Today I’m happy to announce the public beta of the Flowhub interface for Flow-Based Programming. This is the latest step in the adventure that started with some UI sketching early last year, went through our successful Kickstarter — and now — thanks to our 1 205 backers, it is available to the public.
This post will go into more detail on how the new Flowhub interface works in a bit, but for those who want to dive straight in, here are the relevant links:
Both the web version and the Chrome app are built following the offline first philosophy, and keep everything you need stored locally inside your browser. The Chrome app and the upcoming iOS and Android builds will enable us to later introduce capabilities that are not possible inside regular browsers, like talking directly to MicroFlo runtimes over USB or Bluetooth. But other than that they’re similar in features and user experience.
New User Interface
If you read the NoFlo Update from last October, you might notice that the new Flowhub user interface looks and feels quite different from it.
This new design was implemented to improve touch-screen friendliness, as well as to give Flowhub a more focused, unique look. It also allowed us to follow some interesting UX paths that I’ll explain next.
One typical problem in visual programming tools is that they can become quite cluttered with information. To solve this, we utilized the concept of Zooming User Interfaces, which allow us to show a clear overview of a program when zoomed out, and reveal all kinds of detail about it when zoomed in.
Zooming works with two-finger scroll on typical desktop computers, or with the pinch gesture on touch-enabled devices.
Another interface concept that we used to make interactions faster and more contextual is Pie Menus.
For example, you can easily navigate to subgraphs and component source code with the menu:
When you have selected multiple nodes, you can use the menu to group them or move them to a new subgraph:
The menu can also be used for removing edges or nodes:
You can activate the pie menu in the graph editor with a right mouse click, or with a long press on touch-enabled devices.
Another new major feature is in-app component editing. If your runtime supports it, you can at any time create or modify custom components for your project and they’ll become immediately available for your graphs.
While some claim that in reality you’re never offline, the reality is that there are many situations where Internet connectivity is either not available, unreliable, or simply expensive. Think of a typical conference or a hackathon for instance.
Because of this — and to give software developers the privacy they deserve — Flowhub has been designed to work “offline first”. All your graphs, projects, and custom components are stored locally in your browser’s Indexed Database and only transmitted over the network when you wish to push to a GitHub project, or interact with a remote runtime.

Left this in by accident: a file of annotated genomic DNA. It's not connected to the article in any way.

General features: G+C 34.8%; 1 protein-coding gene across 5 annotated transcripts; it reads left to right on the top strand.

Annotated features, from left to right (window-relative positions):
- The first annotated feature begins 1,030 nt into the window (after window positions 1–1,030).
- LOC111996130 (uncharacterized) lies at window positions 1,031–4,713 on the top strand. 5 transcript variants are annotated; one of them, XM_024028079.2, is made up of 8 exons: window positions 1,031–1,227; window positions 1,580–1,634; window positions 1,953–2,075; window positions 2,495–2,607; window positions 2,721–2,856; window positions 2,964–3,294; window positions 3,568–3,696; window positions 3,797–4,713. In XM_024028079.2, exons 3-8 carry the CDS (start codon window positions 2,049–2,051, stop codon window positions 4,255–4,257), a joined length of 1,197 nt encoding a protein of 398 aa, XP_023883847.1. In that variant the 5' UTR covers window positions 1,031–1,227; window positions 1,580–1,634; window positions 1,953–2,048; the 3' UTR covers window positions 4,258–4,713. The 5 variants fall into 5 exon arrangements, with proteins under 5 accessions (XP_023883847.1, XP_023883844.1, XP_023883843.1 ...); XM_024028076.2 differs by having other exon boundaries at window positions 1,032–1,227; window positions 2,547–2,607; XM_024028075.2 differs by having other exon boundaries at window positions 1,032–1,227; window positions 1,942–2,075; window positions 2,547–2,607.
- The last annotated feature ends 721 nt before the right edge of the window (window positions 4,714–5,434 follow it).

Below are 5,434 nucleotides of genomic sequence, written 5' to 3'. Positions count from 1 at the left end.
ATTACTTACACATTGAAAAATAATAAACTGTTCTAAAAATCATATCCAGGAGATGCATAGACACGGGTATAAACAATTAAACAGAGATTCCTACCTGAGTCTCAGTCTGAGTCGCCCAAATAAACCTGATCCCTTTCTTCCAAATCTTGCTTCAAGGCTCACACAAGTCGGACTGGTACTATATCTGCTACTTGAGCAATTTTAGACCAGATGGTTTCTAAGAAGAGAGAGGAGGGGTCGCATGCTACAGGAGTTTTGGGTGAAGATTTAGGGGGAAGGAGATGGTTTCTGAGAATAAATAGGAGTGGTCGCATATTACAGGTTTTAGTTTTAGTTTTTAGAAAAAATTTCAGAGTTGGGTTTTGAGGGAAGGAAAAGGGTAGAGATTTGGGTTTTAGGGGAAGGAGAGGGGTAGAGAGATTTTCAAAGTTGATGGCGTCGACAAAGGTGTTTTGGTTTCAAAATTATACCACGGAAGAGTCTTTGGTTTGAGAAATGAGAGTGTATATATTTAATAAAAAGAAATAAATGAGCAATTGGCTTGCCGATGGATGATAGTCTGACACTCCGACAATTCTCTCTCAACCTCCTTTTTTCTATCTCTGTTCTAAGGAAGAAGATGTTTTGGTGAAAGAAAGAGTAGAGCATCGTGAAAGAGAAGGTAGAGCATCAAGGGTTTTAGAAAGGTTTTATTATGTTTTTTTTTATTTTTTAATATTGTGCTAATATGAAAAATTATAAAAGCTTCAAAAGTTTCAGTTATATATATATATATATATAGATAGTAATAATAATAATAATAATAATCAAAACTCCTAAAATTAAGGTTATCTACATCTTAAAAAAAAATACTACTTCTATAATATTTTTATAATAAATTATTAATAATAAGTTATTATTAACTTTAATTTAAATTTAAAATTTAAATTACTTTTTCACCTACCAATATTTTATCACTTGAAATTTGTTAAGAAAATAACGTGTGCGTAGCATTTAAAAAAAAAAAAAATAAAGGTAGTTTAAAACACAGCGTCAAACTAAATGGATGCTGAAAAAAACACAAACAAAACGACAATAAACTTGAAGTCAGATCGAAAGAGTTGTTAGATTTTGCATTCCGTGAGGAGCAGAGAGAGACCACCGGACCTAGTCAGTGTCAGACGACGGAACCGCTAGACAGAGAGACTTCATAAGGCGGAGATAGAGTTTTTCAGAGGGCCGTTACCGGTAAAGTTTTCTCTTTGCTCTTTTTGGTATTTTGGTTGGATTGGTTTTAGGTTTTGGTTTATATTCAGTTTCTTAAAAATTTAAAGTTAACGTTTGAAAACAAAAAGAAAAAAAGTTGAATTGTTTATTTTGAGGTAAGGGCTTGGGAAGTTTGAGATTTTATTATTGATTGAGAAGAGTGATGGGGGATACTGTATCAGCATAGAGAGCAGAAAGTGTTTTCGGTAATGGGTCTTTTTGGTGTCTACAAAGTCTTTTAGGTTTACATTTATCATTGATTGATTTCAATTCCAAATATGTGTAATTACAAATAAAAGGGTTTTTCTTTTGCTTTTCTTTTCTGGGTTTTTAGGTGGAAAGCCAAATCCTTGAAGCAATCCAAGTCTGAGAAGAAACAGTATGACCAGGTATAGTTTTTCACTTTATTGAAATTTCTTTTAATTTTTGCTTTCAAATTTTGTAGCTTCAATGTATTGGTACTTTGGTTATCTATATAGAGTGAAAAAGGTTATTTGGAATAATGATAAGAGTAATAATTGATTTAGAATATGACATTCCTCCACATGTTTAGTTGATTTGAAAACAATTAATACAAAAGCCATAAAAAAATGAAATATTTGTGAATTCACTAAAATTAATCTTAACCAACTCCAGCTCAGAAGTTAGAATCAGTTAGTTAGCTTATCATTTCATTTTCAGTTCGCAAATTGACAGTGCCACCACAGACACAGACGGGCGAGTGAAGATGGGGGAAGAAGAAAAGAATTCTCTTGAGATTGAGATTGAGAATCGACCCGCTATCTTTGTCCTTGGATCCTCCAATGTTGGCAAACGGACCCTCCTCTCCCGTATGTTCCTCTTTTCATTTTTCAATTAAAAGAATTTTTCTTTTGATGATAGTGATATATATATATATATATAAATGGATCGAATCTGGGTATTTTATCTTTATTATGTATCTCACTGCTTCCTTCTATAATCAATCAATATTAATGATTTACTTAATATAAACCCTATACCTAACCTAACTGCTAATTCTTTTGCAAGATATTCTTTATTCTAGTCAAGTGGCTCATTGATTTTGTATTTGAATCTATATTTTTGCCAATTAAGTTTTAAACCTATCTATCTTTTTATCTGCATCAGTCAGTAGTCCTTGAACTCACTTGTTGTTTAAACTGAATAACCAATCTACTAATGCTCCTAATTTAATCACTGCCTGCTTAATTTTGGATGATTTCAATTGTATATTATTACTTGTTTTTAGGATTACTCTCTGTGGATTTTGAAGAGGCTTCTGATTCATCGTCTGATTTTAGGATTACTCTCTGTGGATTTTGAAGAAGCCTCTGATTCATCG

We’re following a very similar UI concept as Amazon Kindle in that you can download projects locally to your device, or browse the ones you have available in the cloud:
At any point you can push your changes to a graph or a component to GitHub:
Runtime discovery happens through a central service, but once you know the address of your FBP runtime, the communications between it and your browser will happen directly. This makes it easy to work with Node.js projects running on your own machine even when offline.
When we launched the NoFlo UI Kickstarter, we were initially only thinking about how to support NoFlo in different environments. But in the course of development we ended up defining a network protocol for FBP that enabled us to move past just a single FBP environment and towards supporting all of them. This is what prompted the Flowhub rebranding.
Since then, the number of supported FBP environments has been growing. Here is a list of the ones I’m aware of:
- GNOME desktop
- image processing with GEGL
Open Source vs. Paid
As promised in our Kickstarter, the NoFlo Development Environment is an open source project available under the MIT license.
Flowhub is a branded and supported instance of that with some additional network services like the Runtime Registry.
The Flowhub plans allow us to continue development of this Flow-Based Programming toolset, as well as to provide the various network services needed for making the experience smooth.
Kickstarter & Pre-Ordered Plans
It is likely that many readers of this post already supported our Kickstarter or pre-ordered a Flowhub plan. Since Flowhub is still in beta, we haven’t activated your plans yet. So for now, everybody is using Flowhub with the free plan.
We will be rolling out the paid plans and Kickstarter rewards towards the end of the beta testing period.
Feel free to already log in and start using Flowhub, however! The plan will be added to your account when we feel the software is ready for it.
Here are some examples of things you can build with Flowhub targeting web browsers:
For a more comprehensive cross-platform project, see my Building an Ingress Table with Flowhub post.
The main purpose of this public beta is to allow our backers and other FBP enthusiasts an early access to the Flowhub user interface. Now we will focus on stabilization and bug fixing, aided by the NoFlo UI issue tracker. We’re also gathering feedback from beta testers in form of user surveys and will utilize those to prioritize both bug fixing and feature work.
Right now the main areas of focus are:
- Improving the GitHub integration
- Landing the graph autolayout feature
- Compatibility with upcoming Chrome 35 and its native HTML5 Custom Elements support
- Implementing real-time collaboration over WebRTC
We hope to release the stable version of Flowhub in summer 2014.